Occasionally it occurs to me that there was a really interesting article about ketchup in the New Yorker a couple of years ago, and I looked this up last week finally and found it again. It's by Malcolm Gladwell, which I'd forgotten. In it you'll learn that ketchup stimulates all five essential taste senses and appears to defy the sort of high-end reinvention that Grey Poupon brought upon the mustard world in the 1980s.

Brief Notes of Nate

Rampant blog related absence these days... Nate House is not the exception...

Scenic Overlook. Ink on sticky note, summer (?) 2006, between 9 AM and 5 PM.

Some quick notes as the East Coast slouches towards the middle of the night, lest anyone think I've fallen off the end of the earth:

* Baby geese are neat. My office building sits next to an artificial lake, which I expect is the main draw for two breeding pairs of Canada geese that have settled nearby for the spring. As you walk through the parking lot you can often see one or both goose-families (parents plus four or five goslings) browsing in the grass or the office's beach volleyball court. The young ones grow at a pretty fast rate, starting out as adorable little things with yellow down and stubby wings and getting noticeably larger from week to week. By now their plumage is darkening, especially along their necks as they begin to develop the characteristic look of the adult Canada goose. Witnessing this process makes me want to narrate my afternoon walk to the car in a David Attenborough-type documentarian voice, saying things like, "This remarkable cycle of growth and development makes it entirely worthwhile that geese are pooping basically everywhere on the property."

* I have a new cell phone with a built-in camera. What I lack is a subscription plan allowing me to freely email those pictures to myself, or the ambition to upload amateur software onto the phone to let me download images over the Bluetooth serial port, at least until the phone's warranty expires. Good times with technology. This would be great, though, for the baby geese, if it were functional, and if I had been taking time-lapse pictures of said baby geese for a few weeks.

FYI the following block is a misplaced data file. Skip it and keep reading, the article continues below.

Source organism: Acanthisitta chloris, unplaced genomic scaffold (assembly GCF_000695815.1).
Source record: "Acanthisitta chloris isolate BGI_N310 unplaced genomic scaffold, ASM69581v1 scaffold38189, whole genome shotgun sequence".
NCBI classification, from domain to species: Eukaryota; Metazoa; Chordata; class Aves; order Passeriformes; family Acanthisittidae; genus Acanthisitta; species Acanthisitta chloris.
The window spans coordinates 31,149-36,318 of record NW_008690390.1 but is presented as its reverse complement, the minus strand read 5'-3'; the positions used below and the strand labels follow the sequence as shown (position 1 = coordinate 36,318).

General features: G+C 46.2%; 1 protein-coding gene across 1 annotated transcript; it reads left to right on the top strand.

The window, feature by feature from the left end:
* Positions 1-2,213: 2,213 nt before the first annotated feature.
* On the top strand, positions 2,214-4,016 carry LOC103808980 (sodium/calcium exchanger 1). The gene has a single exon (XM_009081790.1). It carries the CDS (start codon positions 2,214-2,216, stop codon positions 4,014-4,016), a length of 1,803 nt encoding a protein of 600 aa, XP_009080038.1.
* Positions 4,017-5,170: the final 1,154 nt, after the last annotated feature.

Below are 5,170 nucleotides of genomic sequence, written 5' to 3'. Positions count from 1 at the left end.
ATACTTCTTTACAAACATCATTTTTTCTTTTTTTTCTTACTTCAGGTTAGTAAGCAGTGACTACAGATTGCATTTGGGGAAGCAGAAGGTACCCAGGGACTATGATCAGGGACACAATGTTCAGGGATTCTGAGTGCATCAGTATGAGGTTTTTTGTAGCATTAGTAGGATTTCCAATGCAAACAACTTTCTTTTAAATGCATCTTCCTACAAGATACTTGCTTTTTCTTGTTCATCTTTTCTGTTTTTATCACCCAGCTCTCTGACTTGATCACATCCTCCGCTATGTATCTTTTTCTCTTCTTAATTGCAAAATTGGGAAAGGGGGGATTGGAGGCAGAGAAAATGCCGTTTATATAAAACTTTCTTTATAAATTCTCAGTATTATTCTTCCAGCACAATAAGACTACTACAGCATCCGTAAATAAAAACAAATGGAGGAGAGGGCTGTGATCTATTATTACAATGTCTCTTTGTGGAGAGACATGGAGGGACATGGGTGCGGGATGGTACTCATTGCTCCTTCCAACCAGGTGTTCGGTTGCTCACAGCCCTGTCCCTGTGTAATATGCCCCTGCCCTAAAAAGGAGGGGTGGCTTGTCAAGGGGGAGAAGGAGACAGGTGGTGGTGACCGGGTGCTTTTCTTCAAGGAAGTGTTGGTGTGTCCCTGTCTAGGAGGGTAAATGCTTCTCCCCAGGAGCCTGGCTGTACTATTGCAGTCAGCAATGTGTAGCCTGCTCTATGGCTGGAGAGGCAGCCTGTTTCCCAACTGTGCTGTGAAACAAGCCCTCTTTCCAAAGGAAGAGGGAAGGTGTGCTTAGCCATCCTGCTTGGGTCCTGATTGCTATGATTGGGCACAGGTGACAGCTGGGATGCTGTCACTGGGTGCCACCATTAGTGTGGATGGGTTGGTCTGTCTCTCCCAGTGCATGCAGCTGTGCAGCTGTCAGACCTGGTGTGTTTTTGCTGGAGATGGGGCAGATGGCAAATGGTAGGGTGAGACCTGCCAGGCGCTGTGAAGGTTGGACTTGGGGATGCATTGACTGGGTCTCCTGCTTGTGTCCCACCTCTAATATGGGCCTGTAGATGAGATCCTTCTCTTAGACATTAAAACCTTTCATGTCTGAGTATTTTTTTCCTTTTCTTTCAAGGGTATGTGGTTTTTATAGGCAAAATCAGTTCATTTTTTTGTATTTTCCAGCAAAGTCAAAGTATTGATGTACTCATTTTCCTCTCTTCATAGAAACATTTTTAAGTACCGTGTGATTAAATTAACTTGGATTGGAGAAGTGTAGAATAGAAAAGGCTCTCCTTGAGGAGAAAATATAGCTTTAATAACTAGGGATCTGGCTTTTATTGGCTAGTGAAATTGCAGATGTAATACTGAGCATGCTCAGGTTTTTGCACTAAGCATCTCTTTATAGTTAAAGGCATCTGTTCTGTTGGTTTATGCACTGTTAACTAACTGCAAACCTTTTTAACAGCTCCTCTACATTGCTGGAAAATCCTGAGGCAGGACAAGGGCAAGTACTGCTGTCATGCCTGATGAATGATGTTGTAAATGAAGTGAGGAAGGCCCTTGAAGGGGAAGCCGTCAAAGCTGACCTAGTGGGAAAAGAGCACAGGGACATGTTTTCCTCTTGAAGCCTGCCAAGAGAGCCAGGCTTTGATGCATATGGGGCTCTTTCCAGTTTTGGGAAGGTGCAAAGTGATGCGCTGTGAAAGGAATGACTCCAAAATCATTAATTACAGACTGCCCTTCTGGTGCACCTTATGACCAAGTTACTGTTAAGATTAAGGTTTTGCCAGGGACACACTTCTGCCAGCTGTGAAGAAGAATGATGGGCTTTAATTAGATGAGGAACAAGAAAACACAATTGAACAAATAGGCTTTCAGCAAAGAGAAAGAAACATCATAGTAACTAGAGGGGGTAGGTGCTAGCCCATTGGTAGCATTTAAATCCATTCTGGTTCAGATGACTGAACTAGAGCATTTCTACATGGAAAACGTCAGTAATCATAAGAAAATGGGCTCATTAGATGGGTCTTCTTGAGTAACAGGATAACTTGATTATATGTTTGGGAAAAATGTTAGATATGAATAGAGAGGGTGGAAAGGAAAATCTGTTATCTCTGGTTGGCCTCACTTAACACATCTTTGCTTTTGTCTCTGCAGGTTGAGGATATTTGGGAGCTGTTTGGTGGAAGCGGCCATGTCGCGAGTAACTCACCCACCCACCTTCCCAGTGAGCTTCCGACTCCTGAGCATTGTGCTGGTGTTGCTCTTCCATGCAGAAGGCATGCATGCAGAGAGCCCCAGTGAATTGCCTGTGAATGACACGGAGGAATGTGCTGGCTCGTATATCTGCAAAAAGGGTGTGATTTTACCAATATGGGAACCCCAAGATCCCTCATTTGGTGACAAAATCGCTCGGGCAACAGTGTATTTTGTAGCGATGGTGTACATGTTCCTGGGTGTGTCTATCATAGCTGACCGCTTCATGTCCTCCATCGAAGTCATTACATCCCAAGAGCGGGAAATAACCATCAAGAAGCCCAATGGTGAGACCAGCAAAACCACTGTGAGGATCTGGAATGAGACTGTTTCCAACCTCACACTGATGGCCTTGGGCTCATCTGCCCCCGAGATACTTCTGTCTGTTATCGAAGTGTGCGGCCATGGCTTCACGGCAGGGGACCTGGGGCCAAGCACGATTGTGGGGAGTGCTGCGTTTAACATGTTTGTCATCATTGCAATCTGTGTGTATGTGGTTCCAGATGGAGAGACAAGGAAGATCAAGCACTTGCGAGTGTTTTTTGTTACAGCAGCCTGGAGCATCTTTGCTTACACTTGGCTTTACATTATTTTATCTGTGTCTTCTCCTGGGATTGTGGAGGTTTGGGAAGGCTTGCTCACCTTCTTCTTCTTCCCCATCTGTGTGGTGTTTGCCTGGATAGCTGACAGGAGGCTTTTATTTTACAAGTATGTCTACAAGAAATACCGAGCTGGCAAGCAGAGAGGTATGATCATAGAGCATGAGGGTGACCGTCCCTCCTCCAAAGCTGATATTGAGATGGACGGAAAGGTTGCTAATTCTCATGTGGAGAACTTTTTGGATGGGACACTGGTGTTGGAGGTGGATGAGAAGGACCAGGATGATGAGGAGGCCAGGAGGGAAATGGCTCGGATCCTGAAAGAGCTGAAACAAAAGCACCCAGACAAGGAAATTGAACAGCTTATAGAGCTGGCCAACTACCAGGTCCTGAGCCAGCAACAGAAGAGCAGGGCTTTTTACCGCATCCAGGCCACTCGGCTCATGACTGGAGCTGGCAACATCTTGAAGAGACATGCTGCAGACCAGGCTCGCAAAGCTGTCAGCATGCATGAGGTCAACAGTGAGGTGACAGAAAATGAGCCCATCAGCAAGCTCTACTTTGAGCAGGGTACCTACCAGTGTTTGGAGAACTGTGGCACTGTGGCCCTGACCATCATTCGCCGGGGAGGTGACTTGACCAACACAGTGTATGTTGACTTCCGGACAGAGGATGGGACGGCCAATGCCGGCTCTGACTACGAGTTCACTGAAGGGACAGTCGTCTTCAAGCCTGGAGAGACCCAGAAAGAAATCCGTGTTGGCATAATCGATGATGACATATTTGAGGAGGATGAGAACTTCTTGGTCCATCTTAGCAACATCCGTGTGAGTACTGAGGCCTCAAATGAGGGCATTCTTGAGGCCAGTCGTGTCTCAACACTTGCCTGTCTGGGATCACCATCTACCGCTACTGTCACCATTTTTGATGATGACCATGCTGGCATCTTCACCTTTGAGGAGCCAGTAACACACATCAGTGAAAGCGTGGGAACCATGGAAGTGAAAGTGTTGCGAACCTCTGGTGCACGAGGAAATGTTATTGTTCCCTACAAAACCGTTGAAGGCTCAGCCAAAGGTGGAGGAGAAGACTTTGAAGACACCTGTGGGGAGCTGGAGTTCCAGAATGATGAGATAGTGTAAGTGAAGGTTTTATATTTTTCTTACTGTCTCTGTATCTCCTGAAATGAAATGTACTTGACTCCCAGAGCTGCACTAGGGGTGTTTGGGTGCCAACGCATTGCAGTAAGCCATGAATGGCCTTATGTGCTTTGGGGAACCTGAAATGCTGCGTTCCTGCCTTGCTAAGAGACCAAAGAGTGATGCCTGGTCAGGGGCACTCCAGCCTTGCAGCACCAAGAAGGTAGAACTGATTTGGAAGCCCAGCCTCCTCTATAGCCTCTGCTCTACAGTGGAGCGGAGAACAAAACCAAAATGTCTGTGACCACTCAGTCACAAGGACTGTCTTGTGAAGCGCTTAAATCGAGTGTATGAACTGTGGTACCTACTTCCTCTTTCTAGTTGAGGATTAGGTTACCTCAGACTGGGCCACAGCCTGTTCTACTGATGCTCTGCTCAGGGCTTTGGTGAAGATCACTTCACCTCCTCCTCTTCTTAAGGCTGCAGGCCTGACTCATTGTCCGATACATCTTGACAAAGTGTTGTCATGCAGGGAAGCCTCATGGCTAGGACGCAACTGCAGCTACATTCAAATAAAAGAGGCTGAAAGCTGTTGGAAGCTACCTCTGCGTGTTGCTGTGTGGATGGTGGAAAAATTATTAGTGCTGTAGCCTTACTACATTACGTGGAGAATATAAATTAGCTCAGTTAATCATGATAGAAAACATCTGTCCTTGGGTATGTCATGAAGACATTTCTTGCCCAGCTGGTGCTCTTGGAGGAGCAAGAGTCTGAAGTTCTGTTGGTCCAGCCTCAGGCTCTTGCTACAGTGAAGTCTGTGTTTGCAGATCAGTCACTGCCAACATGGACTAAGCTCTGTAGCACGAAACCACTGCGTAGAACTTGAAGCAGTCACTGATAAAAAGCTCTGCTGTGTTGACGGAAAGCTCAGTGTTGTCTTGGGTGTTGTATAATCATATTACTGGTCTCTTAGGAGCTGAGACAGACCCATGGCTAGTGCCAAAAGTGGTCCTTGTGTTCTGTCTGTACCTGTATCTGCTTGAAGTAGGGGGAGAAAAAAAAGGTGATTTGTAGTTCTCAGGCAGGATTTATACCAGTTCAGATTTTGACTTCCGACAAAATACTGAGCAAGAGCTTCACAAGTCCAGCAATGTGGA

* The Pittsburgh Pirates are terrible again. I mean unequivocally terrible. ...I want to say less than I could on this whole matter. I was reading this NY Times piece on the historical travails of the Philadelphia Phillies as that organization approaches 10,000 losses, and mostly just saw parallels with the current Bucs, such as "penurious ownership" or a fan/actor's description of his fandom as being "like someone sticking a nail in your head and hammering it once a day". I propose a new, cross-Pennsylvania rivalry: race you to 20,000.

* I spent a little time this evening Internet-chatting with a customer service rep and/or text recognition program employed by Comcast so I once again have access to my personal web page through that service. I hope to make up for some recent blog absence by posting some older, somewhat ungainly content there, hopefully in time for Bloomsday...

Monday, June 11, 2007

Pushing Brahms Down the Temple Steps

Another Monday, another concert report:

Thursday evening, I went to see the Berliner Philhamoniker perform again, this time under the direction of one Maestro Pierre Boulez, playing 18 Stücke für Orchester (Four from Bartok, Five from Schönberg, Six from Webern, Three from Berg). That concert programming, incidentally, I would argue, is not nearly as contrived as it might seem (its certainly no Mozart Symphonies Nrs. 38 - 41). Actually, of course, the program makes a lot of sense - no different than exhibiting a set of paintings without titkes by artists of the same school (and one artist of a different, but helpfully so, school (a school, really, all of his own)).

An absolute tour de force of orchestral prowess, this concert. Easily launches in the "Top Five" I've ever seen. I knew that the Berliner Philharmoniker is ridiculously good, but their performances of these pieces was just mind-boggling good. So glad to get to see Boulez conduct as well - never have before - his hands carry more information more economical than... well anyone's, I suppose. Never before have I seen a band have so much fun performing either - after the end of the Berg (program was Bartok, Schönberg, Webern, Berg), the orchestra just kind of all slouched a moment, than released, and all looked around at each other, smiling and congratulating one another.

I think its fair to say that, if I never leave the States again, it is well likely that I'll never hear all four of those pieces played again in the rest of my life, unless a similiarly programmed concert is put on somewhere that I can get to (but where... San Fran? St. Louis?). This was a tourist-season concert, but still, its amazing to me to think that Berlin can pack a house with such ease, that its actually still even more of a draw to see a concert like this one. Boulez was brought out for 6 or 7 rounds of applause, including one where the orchestra remained seated and applauded with the audience.

Maybe at another time I'll write more about my impressions of the music...

Friday night, I went to a concert of two piece for chamber strings - Brahms' 2nd Sextet (Opus 36), and the main draw, Georges Enescu's Octet for 4 violins, 2 violas, and 2 cellos. I was extremely tried leading up to this concert, and after a last ditch effort to awaken (involving instant coffee, some warm water, and a large spoon), decided that I was going to have to go to the concert tired. I met a friend of mine there, and after we found our seats, leaned over to him and said "I'm too tired, so I'm going to sleep through the Brahms in order to really focus on the Enescu."